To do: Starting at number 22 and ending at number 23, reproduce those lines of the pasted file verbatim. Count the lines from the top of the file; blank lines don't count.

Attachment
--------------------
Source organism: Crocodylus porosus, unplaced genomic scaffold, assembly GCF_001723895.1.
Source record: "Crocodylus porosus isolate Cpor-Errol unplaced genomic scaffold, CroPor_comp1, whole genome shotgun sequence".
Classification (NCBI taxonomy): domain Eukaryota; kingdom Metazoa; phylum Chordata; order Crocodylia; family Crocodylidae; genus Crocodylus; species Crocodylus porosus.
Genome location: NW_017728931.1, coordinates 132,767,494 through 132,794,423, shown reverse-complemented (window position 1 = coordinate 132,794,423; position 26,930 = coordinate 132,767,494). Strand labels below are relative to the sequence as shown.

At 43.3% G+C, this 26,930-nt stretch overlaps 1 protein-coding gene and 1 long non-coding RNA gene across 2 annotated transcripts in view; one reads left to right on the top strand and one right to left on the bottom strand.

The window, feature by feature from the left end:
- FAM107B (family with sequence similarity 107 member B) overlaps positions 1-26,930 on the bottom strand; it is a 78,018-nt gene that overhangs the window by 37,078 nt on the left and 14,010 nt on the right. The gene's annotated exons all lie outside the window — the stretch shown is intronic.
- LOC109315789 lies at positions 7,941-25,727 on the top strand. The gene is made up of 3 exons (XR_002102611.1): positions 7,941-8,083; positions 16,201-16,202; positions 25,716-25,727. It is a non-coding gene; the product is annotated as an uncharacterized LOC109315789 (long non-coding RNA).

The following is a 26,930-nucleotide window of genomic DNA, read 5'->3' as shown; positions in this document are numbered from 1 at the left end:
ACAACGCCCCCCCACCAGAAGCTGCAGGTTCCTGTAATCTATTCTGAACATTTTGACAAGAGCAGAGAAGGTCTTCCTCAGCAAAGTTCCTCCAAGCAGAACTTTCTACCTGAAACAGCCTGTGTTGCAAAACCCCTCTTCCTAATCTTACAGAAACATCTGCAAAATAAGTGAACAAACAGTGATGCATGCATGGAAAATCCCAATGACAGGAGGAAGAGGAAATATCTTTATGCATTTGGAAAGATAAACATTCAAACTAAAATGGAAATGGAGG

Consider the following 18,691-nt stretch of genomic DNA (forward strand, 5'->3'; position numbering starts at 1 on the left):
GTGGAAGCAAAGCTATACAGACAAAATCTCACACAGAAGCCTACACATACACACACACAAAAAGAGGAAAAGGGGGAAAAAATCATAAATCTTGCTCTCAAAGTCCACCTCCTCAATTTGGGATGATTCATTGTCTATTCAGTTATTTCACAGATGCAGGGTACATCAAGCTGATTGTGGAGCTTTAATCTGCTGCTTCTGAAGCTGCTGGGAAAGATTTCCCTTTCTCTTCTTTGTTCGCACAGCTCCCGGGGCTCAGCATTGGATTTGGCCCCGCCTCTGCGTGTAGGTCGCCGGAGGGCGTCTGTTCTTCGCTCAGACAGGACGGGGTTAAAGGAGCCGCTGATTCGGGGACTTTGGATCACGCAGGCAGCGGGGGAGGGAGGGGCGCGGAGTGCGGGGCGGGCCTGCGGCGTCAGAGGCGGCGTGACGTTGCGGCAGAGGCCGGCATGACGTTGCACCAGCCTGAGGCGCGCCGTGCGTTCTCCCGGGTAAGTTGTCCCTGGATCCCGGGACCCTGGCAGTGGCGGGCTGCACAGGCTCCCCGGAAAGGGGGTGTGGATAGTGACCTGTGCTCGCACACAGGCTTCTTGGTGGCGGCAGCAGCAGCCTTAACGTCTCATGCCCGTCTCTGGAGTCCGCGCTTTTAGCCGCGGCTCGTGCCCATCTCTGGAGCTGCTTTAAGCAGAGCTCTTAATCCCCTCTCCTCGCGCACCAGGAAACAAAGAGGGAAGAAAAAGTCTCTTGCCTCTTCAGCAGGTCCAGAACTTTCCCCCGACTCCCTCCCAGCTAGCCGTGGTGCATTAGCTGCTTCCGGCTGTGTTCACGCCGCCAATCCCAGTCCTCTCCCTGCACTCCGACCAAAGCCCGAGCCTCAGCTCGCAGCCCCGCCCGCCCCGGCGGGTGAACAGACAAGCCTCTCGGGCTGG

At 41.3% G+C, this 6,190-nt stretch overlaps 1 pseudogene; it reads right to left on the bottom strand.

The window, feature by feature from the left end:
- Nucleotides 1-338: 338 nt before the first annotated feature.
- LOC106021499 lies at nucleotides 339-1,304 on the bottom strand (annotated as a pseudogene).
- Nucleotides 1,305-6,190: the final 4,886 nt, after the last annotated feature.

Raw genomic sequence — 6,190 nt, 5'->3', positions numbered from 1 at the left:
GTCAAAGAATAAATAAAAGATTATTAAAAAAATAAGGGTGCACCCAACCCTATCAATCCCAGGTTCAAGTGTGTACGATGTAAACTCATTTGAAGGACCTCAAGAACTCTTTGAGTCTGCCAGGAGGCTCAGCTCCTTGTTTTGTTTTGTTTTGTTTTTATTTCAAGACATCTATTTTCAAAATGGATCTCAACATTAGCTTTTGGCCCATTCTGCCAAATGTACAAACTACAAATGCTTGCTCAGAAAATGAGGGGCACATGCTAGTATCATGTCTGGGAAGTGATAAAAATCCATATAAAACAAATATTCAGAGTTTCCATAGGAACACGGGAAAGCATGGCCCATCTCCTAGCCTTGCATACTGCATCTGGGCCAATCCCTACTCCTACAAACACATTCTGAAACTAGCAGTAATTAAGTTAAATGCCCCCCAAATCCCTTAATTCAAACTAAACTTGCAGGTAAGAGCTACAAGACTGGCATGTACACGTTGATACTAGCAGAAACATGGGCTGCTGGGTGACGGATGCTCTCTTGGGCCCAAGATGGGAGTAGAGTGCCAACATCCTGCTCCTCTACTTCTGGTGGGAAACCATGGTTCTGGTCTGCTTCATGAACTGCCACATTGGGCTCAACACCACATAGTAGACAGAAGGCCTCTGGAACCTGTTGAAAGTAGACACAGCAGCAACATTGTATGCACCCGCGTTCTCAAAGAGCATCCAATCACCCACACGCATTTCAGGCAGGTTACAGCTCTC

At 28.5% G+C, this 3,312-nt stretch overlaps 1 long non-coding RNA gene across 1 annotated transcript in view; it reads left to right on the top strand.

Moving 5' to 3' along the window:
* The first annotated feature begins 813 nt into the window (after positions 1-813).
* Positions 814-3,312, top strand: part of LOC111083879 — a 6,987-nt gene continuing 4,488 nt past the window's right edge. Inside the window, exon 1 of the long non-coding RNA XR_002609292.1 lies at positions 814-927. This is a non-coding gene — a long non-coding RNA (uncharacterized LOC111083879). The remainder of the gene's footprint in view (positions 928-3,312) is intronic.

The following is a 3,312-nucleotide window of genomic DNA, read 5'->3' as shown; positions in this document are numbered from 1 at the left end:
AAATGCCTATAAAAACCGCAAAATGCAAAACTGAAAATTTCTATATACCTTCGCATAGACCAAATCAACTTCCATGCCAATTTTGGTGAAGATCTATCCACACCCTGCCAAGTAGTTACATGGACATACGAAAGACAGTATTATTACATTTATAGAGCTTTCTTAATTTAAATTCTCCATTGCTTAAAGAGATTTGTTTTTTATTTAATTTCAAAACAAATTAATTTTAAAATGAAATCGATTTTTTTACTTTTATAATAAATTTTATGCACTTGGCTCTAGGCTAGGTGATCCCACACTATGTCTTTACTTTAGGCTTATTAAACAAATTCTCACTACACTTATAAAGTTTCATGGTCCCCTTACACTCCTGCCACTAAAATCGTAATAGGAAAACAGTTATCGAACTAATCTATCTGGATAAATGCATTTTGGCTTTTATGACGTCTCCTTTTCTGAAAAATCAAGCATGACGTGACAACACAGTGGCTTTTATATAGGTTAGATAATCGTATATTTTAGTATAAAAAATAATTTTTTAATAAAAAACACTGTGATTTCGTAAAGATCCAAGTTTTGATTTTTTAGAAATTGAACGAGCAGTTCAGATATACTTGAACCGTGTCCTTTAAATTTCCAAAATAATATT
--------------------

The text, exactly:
* The first annotated feature begins 813 nt into the window (after positions 1-813).
* Positions 814-3,312, top strand: part of LOC111083879 — a 6,987-nt gene continuing 4,488 nt past the window's right edge. Inside the window, exon 1 of the long non-coding RNA XR_002609292.1 lies at positions 814-927. This is a non-coding gene — a long non-coding RNA (uncharacterized LOC111083879). The remainder of the gene's footprint in view (positions 928-3,312) is intronic.